The drug was previously only authorized for hospital patients in Japan. According to the Japan Times’ August 11 report, Prime Minister Yoshihide Suga’s administration hopes to approve the drug for nonhospitalized patients due to “COVID-19 cases rising quickly nationwide.”
Of Ronapreve’s clinical trials, the Japan Times states that “a final phase clinical trial overseas involving COVID-19 patients with a high risk of developing serious symptoms, such as those with obesity, diabetes or high blood pressure, showed that the drug reduced the risk of hospitalization or death by 70.4% and shortened the duration of symptoms by four days.”
Ronapreve’s effectiveness is contingent upon its timely administration. “To use the cocktail effectively, it needs to be administered within two to three days of the onset of symptoms, and after that the efficacy starts to fade,” said professor emeritus at the Tokyo University of Science, Dr. Joe Chiba.
The timeliness factor has made it challenging to use the drug on a country-wide scale. As the previously mentioned report noted, “some hospitals have reported that deliveries of the drug have not arrived until four days after they made the order, denting its usefulness.” In an attempt to make the drug more effective, the health ministry is working hard to realize next-day deliveries. The ministry is also working to stockpile the drug at various hospitals across the country, according to the Japan Times.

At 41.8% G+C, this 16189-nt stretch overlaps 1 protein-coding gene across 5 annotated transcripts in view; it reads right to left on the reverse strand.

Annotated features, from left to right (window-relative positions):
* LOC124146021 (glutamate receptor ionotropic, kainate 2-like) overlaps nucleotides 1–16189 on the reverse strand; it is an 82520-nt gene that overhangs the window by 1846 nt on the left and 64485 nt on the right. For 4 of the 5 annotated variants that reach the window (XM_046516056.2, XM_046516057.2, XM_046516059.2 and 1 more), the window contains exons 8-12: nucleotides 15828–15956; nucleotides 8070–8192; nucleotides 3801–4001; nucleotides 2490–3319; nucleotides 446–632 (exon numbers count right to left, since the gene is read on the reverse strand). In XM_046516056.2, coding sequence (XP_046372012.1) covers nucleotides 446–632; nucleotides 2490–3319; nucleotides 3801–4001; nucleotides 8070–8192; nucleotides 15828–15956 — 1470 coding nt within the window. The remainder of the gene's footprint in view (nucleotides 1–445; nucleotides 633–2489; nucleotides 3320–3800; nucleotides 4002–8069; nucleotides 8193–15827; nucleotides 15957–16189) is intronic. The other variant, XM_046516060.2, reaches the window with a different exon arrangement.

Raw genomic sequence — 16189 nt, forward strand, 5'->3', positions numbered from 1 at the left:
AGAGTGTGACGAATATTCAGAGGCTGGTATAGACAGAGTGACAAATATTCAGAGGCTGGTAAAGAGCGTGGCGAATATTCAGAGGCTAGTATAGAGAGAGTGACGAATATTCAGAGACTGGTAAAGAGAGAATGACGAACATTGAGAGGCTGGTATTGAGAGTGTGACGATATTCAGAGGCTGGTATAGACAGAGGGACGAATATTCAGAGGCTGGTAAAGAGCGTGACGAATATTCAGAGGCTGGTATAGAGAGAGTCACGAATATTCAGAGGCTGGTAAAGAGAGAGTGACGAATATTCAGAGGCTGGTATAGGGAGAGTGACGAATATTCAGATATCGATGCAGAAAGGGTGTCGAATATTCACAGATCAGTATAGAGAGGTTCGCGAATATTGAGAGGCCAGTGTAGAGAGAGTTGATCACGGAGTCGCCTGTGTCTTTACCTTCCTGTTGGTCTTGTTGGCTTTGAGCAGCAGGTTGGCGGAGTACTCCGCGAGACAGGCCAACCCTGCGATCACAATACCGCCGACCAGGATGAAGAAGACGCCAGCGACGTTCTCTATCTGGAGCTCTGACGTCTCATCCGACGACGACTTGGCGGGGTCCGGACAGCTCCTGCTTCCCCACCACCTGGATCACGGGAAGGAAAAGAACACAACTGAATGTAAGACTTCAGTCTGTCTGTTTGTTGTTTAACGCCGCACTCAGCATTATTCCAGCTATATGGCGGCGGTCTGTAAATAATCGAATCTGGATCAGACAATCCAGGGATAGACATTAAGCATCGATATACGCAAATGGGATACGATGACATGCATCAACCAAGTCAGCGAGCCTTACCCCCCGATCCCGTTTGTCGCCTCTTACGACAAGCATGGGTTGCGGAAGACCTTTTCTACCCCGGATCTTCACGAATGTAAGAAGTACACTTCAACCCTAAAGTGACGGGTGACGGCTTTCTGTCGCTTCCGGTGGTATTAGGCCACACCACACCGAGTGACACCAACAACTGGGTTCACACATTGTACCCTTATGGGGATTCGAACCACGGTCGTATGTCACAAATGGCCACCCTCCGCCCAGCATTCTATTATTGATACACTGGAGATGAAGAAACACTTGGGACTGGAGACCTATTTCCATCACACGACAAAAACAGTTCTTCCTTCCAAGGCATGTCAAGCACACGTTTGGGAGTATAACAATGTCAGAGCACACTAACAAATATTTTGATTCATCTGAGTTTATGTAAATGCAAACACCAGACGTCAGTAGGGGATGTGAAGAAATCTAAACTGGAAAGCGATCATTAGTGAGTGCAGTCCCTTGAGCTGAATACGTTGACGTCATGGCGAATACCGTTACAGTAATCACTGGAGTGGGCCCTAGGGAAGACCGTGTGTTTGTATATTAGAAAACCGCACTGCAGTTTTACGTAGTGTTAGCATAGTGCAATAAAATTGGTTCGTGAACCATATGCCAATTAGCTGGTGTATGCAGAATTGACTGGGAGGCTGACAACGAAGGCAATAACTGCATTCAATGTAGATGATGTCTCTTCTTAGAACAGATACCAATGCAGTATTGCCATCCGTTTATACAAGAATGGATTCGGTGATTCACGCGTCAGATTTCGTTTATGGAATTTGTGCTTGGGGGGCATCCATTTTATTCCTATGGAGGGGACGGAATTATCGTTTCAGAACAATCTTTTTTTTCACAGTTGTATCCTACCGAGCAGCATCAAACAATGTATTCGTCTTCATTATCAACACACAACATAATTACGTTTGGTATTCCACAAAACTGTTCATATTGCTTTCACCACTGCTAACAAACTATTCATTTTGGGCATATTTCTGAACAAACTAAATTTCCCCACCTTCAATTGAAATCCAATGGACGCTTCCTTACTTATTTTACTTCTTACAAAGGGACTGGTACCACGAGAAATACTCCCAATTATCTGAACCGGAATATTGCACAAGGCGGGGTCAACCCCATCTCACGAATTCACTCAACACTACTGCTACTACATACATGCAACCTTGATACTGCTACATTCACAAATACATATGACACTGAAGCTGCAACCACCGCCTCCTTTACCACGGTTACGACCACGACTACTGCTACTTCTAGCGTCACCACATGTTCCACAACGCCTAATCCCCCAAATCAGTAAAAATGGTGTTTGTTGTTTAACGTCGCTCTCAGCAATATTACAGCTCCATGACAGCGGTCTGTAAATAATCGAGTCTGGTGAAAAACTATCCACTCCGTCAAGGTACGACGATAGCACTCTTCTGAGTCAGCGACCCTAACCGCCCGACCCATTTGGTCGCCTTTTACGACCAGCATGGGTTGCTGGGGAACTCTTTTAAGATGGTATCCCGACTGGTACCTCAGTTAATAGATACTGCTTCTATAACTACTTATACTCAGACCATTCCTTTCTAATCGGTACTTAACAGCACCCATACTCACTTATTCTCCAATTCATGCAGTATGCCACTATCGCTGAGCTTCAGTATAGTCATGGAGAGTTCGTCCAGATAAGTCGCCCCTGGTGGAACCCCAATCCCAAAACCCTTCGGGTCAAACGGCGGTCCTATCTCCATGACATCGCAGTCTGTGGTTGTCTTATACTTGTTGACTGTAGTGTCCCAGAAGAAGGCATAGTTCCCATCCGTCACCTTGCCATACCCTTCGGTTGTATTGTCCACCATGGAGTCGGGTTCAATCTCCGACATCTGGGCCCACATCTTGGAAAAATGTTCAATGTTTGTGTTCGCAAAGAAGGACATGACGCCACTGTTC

Ronapreve’s approval appears to be a response to Japan’s overcrowded hospitals. According to a recent report from Fortune, “Japan’s overburdened hospitals are turning away thousands of COVID patients.” The article details how Japan is facing its “worst COVID-19 outbreak yet,” and reports that “new cases surged to more than 25,000 a day” last month due to the delta variant.
Recalled Moderna Vaccines in Japan
Japan’s additional weapon against COVID-19 couldn’t have come at a more crucial time. In addition to a surge of cases brought on by the delta variant, a September 1 Reuters report states that the country has had to suspend all administration of the Moderna vaccine.
More than 1.6 million doses of the Moderna vaccine have been recalled “after an investigation found stainless steel contaminants in some vials.” Moderna believes the contamination likely occurred during production.
Takeda, the distributor of Moderna vaccines in Japan, said in a joint statement with the pharmaceutical company that “the most probable cause of contamination was related to friction between two pieces of metal in the machinery that puts stoppers on the vials.”
“Stainless steel is routinely used in heart valves, joint replacements and metal sutures and staples,” the joint statement continues. “As such, it is not expected that injection of the particles identified in these lots in Japan would result in increased medical risk.”
The Reuters article states that roughly 500,000 people have received shots from the “suspended Moderna batches,” while Moderna cannot confirm the number of contaminated doses that have been administered.